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South-east Australia marine heatwave forecast to be literally off the scale

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Patch of Tasman sea expected to warm over spring and summer to temperatures that risk significant losses to sea life

Australia’s south-east could be in for a marine heatwave that is literally off the scale, raising the prospect of significant losses in fishing and aquaculture.

The Bureau of Meteorology has forecast a patch of the Tasman Sea off Tasmania and Victoria could be at least 2.5C above average from September to February, and it could get hotter.

Oceanographer Grant Smith said the colour-coded scale the bureau uses to map forecast sea surface temperature anomalies stops at 2.5C.

“We didn’t account for anomalies that high when we developed this ... it could be 3C, it could be 3.5C, but we can’t see how high it goes,” he said.

Smith said he could not be sure that it was the first time forecast temperatures had gone beyond the scale’s upper limit, but it was the first time he had seen it.

South-eastern Australia is a known climate change hotspot with its waters warming about four times faster than the global average.

“The east Australian current brings warm water south and then also the rising atmospheric temperature cooks it at the same time,” CSIRO research director Alistair Hobday said.

In 2016, the region suffered its longest ever marine heatwave, which ran for about 250 days. The effects on marine life were profound.

Abalone fishers reported a rise in catch mortality, Tasmania’s salmon farming industry lost stock to the warm water, tropical fish moved in and there was an outbreak of the highly contagious viral infection Pacific oyster mortality syndrome.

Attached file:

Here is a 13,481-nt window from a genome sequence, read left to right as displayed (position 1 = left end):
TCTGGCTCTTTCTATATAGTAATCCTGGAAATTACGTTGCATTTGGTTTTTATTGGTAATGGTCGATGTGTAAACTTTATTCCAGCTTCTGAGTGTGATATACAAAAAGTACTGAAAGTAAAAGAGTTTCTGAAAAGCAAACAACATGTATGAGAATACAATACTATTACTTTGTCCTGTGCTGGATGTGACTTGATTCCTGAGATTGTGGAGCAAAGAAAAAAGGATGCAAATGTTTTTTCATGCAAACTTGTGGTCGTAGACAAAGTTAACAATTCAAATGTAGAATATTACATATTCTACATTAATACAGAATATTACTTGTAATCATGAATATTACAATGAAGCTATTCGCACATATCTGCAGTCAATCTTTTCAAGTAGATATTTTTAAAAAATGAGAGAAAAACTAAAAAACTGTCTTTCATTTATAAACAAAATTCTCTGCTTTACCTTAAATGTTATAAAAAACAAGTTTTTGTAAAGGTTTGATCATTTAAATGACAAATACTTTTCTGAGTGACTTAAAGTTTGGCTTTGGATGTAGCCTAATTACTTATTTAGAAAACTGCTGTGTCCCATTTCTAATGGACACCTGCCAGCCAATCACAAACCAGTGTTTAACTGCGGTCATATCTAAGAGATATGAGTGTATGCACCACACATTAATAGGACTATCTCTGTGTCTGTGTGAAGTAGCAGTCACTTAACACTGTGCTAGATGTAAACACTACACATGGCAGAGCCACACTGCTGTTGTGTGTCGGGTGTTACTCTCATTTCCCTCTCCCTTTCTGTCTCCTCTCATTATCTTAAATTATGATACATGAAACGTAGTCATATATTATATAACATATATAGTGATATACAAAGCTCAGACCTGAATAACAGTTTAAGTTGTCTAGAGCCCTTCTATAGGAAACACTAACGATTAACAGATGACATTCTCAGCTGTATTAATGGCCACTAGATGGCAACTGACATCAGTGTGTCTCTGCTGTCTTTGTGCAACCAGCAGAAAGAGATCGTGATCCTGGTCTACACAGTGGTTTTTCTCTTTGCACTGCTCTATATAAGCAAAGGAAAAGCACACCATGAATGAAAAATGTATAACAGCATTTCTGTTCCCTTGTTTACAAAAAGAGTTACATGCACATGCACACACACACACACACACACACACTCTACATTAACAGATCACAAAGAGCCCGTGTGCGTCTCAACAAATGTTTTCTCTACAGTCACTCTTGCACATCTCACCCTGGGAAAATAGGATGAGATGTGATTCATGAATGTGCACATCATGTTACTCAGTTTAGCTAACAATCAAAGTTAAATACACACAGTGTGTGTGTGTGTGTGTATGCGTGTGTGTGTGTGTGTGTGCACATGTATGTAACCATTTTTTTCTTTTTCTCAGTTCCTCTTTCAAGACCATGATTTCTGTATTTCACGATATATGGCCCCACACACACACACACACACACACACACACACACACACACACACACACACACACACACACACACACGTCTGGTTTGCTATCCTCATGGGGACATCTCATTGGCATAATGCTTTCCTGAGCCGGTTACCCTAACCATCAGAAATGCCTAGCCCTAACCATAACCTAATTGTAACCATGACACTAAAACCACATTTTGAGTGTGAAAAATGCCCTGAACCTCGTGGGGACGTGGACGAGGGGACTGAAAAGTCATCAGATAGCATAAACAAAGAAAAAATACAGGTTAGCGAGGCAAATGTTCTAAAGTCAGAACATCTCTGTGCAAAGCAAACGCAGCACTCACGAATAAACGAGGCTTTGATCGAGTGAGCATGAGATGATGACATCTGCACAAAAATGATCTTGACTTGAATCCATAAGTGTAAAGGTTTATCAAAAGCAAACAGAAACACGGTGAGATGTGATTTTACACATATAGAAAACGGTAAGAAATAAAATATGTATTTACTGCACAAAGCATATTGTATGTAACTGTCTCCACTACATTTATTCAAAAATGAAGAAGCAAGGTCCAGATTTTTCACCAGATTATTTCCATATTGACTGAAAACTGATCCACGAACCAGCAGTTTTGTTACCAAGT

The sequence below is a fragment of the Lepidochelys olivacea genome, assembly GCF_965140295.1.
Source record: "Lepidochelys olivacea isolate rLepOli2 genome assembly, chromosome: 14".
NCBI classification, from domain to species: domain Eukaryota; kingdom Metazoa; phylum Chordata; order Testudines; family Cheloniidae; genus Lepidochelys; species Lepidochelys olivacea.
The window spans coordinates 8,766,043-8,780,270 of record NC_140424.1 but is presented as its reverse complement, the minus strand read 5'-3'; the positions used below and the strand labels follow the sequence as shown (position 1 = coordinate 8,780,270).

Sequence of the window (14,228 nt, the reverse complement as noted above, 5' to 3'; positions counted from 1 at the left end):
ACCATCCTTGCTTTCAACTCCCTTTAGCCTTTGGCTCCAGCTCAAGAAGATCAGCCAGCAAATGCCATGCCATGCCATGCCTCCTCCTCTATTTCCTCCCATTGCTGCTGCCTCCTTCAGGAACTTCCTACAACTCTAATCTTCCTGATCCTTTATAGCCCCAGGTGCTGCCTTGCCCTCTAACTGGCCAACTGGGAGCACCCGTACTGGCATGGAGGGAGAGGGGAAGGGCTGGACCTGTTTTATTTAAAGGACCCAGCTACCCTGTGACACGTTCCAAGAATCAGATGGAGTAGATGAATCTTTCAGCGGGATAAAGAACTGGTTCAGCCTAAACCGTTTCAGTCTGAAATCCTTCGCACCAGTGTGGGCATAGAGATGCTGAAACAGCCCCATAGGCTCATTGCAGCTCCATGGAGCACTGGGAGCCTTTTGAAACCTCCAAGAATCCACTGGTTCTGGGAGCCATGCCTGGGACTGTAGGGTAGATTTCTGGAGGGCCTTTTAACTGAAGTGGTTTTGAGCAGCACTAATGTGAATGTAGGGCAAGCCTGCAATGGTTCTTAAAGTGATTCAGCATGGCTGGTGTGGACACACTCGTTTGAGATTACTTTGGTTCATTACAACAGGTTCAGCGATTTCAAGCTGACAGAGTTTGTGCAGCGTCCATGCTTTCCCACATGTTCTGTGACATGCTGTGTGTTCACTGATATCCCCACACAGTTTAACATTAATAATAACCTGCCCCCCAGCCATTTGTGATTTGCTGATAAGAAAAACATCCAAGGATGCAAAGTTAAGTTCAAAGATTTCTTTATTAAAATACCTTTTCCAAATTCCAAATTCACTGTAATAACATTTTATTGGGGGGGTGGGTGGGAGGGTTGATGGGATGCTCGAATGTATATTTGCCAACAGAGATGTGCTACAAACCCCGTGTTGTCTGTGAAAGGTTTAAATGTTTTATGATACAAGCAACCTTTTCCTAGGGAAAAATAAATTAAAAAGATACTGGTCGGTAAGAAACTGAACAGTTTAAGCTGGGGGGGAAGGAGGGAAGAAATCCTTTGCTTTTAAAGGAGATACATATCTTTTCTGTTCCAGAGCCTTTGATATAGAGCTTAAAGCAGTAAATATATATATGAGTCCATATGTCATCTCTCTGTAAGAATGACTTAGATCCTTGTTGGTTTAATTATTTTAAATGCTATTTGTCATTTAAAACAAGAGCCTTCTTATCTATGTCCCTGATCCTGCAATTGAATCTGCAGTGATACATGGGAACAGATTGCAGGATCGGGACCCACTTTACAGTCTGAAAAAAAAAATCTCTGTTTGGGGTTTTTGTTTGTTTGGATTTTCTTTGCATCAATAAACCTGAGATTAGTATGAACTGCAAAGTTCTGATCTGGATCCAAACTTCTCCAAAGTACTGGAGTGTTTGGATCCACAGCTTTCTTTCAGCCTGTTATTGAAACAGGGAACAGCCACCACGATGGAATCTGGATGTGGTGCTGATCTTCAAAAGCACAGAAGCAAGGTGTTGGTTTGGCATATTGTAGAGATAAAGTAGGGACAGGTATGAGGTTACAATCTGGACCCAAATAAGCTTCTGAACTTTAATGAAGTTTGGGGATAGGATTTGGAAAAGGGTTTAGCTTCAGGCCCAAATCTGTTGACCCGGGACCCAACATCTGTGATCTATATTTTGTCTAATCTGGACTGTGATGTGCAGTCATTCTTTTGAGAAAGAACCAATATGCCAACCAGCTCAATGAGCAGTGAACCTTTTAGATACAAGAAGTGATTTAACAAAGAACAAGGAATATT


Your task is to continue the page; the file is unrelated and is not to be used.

Hobday said there could be similar sorts of impact this summer if the forecast heatwave crashed into the coast.

“Then we would expect to see impacts on aquaculture, we’d expect to see new species showing up in southern south east Australia, we’d expect to see impacts on remaining kelp forest in the region,” he said, noting that Tasmania’s giant kelp species had already lost 95% of its historical range.

Salmon farmers may opt to harvest early, try to boost oxygen levels in the water, or change their feed mix.

Hobday said he would publish a paper in September advising researchers, industry and others how to prepare for the hotter, drier weather expected with the likely onset of El Niño conditions after three relatively wet, cool years in Australia.

Rich Little, also from the CSIRO, is part-way through a project to determine how marine life has changed in south-eastern waters over recent decades.

Little and a team of scientists spent July aboard a research vessel that travelled up Tasmania’s east coast to near Eden, on the New South Wales south coast, and back again. The journey mimicked a marine survey done over a similar area in the mid-1990s.

Two more runs are planned by November 2024, allowing scientists to analyse what is being caught in nets compared with a couple of decades ago.

Little said it was too soon to draw conclusions, but there was solid anecdotal evidence that the mix of marine life had changed.

“Anecdotally ... we caught a lot, lot more mackerel than we know they caught in the 1990s. Tonnes of mackerel,” he said.

“At the same time we saw a lot of things that feed on mackerel – more fur seals that were feeding on them.”

He said the number of seals in the area, as well as other marine mammals, had increased. Other species that were commonly caught in the 1990s were relatively scarce, including blue warehou and red fish.

Little said scientists were examining the extent to which observed changes in in the ecosystem were due to the climate crisis caused mostly by burning fossil fuels and other local factors

“We really can’t make a definitive conclusion at this stage, but I think it’s most likely to be a combination of both,” he said.

Source: The Guardian